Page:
From education to employment

David Collins gets to grips with college economics

Dr David Collins CBE is the President of the Association of Colleges (AoC)

I must admit I struggled through my Economics degree in the days when quantitative easing hadn’t been invented and, if times were hard, the government simply printed more money.

Despite getting a 2:1, I found the subject very confusing and at times unreasonably remote from real life. “Ceteris paribus” seemed to be the key phrase whenever we looked at a problem – or “other things being equal” which to me was a great excuse to forget reality and merely concentrate on what would happen if nothing else in the world was going on. If only life were that simple! Yet there were some basic principles that I did manage to grasp and which I have found useful to the present day. All of them were really just common sense with fancy names – but useful nevertheless.

The first of these was that, in the world of limited resources, you need to be aware of “opportunity cost”. Quite simply you can’t spend the same money twice and you have to make choices. If you do A then it means that you can’t afford to do B as well. Straightforward enough, you would think but in the college sector at all levels it’s a concept that we are reluctant to accept. In our eagerness to try and be all things to all men we often seem forget this basic fact – with the result that resources are spread too thinly and in the end no-one gets a really good deal.

As the economic recession and budget squeeze begin to bite these choices are going to be ever more stark. Do we increase class sizes or turn away students with special needs, who require expensive but essential additional learning support? Do we hold salaries below the increases that teachers are receiving to balance the books, or raise them to comparable levels in the hope of attracting the best staff? Do we subsidise 14 year olds in school through the new diplomas at the expense of improving the experiences of those over 16?

In circumstances such as these the key question for me is why, when we are struggling to meet demands elsewhere, are we subsidising training for employers? Either we are stupid or they are. If training is such a good thing and impacts directly on the bottom line surely they will pay anyway? It would be crazy not to. Train to Gain would be a mantra adopted by the business community rather than the government and there would be no need for the LSC to spend over £7m in advertising the benefits of free training.

The sensible employer would invest anyway. Or has the concept of rational decision making in the business community so beloved by my Economics Professors, disappeared over the past thirty years?

The problem is of course that, ceteris paribus, it is the impact of the application of new technology and the availability of credit that really makes a difference to profitability. Otherwise when we have better trained employees than ever before, why would we be having a recession? Common sense says “Let the market decide what skills training is really worth to business and let the employer pay accordingly”. There are better ways of spending public money on education and training.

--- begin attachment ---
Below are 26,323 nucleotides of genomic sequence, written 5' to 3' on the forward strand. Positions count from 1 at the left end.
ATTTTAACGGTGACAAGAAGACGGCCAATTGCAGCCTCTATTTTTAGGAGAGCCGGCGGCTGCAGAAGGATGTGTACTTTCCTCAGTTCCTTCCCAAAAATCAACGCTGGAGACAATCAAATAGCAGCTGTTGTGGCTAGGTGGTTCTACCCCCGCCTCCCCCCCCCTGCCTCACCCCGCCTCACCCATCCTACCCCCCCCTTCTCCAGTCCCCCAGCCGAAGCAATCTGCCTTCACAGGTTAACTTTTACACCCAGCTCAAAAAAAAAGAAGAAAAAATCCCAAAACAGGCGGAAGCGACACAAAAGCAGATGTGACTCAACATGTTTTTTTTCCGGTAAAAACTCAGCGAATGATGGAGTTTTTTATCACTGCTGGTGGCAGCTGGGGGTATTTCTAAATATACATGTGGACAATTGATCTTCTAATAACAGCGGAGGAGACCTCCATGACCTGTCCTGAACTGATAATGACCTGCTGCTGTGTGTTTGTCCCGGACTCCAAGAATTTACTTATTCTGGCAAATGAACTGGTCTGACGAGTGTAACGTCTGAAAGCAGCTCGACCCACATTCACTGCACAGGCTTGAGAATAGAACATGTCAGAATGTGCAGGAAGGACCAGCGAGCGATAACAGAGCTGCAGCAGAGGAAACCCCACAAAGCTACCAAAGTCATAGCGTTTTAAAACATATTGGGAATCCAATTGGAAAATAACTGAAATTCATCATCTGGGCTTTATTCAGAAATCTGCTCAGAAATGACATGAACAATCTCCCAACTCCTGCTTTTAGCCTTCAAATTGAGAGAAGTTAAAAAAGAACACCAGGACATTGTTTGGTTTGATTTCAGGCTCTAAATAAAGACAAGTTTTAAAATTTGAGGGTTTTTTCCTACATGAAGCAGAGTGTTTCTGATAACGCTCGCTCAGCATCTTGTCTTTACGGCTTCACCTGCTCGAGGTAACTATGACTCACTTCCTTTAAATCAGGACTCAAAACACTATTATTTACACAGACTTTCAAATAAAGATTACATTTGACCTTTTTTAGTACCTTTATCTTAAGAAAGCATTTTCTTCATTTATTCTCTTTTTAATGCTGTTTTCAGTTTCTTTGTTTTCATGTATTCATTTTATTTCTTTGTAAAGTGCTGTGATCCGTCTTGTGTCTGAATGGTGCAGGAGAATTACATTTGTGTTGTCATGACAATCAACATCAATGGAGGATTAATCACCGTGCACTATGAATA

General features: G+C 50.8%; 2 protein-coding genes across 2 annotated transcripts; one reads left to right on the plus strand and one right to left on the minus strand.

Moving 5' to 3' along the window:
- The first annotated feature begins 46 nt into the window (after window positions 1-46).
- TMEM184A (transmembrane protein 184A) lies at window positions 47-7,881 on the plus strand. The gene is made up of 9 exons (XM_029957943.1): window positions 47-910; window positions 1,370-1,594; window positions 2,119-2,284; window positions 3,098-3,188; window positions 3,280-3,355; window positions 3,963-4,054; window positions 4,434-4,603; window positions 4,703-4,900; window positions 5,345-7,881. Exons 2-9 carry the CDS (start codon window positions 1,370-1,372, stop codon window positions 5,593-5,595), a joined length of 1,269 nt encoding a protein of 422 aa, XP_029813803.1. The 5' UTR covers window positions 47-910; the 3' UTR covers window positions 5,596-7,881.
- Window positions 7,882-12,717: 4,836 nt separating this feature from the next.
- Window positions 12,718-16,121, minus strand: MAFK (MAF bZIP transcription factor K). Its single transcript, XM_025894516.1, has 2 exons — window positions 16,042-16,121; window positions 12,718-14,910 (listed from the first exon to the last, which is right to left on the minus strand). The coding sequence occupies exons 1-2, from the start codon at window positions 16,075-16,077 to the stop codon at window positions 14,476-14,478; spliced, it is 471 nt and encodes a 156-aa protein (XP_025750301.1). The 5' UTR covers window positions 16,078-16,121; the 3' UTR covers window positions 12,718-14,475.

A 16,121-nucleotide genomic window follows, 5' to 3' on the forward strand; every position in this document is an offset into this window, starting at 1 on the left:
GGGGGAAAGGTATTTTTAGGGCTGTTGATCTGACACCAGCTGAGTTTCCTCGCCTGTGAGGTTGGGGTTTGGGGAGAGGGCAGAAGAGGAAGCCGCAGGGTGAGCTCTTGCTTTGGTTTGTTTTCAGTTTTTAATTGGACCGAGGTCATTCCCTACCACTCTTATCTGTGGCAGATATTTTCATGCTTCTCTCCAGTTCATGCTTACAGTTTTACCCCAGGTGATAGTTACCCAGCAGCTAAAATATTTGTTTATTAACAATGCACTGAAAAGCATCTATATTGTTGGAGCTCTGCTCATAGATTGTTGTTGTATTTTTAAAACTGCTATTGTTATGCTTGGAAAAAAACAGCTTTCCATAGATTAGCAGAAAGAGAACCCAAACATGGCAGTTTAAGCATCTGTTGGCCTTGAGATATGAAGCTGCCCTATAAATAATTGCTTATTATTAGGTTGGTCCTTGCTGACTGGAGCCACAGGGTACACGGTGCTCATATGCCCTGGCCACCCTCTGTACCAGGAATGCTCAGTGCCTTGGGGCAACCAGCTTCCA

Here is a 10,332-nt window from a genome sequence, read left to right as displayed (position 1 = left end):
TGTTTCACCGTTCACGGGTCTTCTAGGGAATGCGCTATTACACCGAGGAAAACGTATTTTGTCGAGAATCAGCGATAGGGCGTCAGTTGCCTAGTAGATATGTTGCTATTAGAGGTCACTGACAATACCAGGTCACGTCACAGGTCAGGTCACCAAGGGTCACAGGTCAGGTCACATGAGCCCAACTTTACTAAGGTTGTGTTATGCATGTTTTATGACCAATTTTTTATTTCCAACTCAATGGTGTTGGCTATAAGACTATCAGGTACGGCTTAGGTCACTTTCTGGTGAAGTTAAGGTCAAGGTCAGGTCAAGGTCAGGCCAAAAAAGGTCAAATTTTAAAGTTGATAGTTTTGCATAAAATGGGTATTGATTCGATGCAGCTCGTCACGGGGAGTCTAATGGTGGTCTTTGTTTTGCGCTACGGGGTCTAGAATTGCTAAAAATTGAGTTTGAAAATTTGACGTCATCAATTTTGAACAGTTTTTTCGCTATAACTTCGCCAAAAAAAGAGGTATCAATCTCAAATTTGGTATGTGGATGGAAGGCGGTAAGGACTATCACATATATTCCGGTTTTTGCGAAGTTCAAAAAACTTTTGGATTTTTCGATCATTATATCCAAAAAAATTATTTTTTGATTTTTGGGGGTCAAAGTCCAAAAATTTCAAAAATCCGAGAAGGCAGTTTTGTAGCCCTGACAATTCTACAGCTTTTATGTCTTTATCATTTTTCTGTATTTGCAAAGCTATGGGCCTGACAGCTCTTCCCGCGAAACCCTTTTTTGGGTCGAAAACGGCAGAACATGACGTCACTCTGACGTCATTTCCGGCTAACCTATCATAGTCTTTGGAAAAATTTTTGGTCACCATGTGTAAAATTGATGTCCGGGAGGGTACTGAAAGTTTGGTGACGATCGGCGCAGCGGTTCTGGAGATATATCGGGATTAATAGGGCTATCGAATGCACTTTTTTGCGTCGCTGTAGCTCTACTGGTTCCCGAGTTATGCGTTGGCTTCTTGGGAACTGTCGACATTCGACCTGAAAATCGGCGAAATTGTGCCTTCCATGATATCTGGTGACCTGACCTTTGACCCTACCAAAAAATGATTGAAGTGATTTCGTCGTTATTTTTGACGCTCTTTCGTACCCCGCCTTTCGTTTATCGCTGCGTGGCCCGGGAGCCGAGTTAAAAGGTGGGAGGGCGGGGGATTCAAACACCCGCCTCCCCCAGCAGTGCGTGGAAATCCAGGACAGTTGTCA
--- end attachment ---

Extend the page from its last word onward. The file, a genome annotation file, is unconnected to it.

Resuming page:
So, if we removed the employer subsidy, what could we do with the £1bn-plus that would be saved in this way? To start with we would be able to invest in training for the industries of tomorrow rather than those of today. Our obsession with giving existing employers what they want has largely overlooked the skills that will be needed in new and emerging industries. Without investing in the future where are the “green collar” workers going to come from? Where will we find the inventors of the next round of new and more sustainable technologies?

We could also spend a lot more on individual adults. Like all other education and training activities the development of new abilities increases personal choice and life chances. It is a fundamental part of any society that has equality and diversity at its heart. And that freedom to develop skills when necessary has to be available throughout life and not only in preparatory years up until 19.

We have to start taking lifelong learning seriously and encourage individuals to see education and training as a part of life rather than essentially a preparation for their first job. As life expectancy and the age of possible retirement increases and the idea of a job for life disappears, it doesn’t take much of an economist to work out where the money needs to go. In a civilised and democratic society it is the individual and not the employer that should be king. Maybe Year 2 Marxism is just beginning to sink in?

Dr David Collins CBE is the President of the Association of Colleges (AoC)

Read other FE News articles by David Collins:

President of the AoC: ‘Government must act to solve College Capital Crisis’

David Collins crosses the Digital Divide

AoC’s David Collins on FE’s ‘perfect storm’


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